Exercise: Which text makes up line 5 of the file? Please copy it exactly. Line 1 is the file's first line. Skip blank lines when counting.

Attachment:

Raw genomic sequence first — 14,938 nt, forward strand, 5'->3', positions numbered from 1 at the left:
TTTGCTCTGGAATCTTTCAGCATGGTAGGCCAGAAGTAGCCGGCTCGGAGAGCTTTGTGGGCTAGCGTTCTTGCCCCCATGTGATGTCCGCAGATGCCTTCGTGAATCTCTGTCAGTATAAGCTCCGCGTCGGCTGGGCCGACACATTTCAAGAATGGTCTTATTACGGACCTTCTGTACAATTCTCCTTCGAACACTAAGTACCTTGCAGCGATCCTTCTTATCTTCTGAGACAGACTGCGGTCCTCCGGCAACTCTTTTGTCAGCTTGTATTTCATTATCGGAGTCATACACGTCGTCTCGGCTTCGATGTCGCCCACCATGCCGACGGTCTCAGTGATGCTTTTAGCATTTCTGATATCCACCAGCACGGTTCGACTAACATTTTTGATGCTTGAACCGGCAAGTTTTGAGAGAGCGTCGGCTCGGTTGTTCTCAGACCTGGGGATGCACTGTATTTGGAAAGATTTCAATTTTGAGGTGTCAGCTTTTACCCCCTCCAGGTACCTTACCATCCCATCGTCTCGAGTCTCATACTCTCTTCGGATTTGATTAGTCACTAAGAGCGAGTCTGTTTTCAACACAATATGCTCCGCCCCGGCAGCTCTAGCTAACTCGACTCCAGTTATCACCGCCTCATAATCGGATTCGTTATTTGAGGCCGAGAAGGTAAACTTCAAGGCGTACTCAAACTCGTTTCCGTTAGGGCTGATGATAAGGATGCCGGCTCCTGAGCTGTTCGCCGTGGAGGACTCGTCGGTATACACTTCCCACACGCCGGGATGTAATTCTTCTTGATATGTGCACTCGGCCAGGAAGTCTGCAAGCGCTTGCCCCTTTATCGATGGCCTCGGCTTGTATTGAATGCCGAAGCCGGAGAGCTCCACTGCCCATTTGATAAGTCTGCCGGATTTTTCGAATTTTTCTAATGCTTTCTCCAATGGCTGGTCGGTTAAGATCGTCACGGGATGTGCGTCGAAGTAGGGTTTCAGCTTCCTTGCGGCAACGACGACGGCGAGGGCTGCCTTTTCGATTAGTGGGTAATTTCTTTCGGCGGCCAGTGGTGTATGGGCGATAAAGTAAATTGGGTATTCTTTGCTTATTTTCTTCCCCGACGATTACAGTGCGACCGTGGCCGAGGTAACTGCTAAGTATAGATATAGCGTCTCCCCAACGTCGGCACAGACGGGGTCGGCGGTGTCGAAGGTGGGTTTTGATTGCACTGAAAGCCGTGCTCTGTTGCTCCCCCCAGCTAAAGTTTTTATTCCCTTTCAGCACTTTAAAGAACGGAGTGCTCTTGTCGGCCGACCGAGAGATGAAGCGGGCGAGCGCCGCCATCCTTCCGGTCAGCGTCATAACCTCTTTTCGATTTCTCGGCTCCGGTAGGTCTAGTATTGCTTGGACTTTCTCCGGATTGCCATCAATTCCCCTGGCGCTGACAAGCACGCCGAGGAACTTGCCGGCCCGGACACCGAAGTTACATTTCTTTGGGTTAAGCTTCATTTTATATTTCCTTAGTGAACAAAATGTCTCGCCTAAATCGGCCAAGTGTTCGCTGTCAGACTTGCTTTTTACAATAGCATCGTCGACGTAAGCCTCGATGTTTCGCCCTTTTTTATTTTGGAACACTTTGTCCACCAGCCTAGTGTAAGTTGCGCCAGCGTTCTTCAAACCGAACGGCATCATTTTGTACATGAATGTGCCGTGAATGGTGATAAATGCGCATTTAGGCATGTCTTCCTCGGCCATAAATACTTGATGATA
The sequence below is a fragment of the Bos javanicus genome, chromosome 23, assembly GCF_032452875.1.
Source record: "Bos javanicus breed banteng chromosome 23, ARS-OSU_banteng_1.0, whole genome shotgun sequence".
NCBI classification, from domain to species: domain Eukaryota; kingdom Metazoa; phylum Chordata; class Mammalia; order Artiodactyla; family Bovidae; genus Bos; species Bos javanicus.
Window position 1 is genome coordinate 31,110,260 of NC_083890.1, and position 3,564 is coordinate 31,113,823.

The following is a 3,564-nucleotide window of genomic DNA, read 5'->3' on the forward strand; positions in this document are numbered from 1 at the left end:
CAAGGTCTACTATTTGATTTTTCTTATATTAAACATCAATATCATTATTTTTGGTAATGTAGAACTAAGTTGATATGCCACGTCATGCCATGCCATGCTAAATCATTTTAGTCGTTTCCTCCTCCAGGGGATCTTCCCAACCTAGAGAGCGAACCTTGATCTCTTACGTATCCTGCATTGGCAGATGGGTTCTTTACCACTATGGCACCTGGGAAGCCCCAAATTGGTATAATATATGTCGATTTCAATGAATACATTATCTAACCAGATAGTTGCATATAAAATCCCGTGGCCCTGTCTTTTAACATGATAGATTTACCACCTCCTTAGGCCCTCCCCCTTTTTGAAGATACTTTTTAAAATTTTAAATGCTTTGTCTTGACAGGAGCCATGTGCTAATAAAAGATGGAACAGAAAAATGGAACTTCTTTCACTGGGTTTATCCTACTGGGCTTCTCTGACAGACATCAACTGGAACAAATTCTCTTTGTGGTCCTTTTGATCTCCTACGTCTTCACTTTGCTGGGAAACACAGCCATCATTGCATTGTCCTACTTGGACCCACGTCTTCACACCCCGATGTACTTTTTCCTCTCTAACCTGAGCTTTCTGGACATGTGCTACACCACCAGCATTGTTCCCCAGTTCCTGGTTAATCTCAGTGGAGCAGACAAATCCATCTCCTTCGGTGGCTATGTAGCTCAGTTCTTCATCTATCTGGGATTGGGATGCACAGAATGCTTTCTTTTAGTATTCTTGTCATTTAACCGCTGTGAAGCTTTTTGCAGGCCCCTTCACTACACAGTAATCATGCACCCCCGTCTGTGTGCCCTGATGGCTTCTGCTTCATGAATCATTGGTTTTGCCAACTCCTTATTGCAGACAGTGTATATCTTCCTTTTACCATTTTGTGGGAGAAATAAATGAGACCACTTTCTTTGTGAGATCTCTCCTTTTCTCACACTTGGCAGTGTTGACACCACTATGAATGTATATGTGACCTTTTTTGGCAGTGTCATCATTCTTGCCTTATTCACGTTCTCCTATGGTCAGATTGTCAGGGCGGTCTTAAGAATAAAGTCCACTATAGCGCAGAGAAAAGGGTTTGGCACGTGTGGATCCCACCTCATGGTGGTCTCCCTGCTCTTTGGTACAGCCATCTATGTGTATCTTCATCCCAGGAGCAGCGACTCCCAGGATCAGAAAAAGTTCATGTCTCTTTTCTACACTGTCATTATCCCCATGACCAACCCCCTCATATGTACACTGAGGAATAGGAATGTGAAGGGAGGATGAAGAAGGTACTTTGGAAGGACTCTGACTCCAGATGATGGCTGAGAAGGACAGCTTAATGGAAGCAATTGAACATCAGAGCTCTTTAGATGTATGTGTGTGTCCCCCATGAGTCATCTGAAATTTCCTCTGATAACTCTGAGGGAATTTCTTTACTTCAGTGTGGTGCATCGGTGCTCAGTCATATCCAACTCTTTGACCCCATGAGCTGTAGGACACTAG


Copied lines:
NCBI classification, from domain to species: domain Eukaryota; kingdom Metazoa; phylum Chordata; class Mammalia; order Artiodactyla; family Bovidae; genus Bos; species Bos javanicus.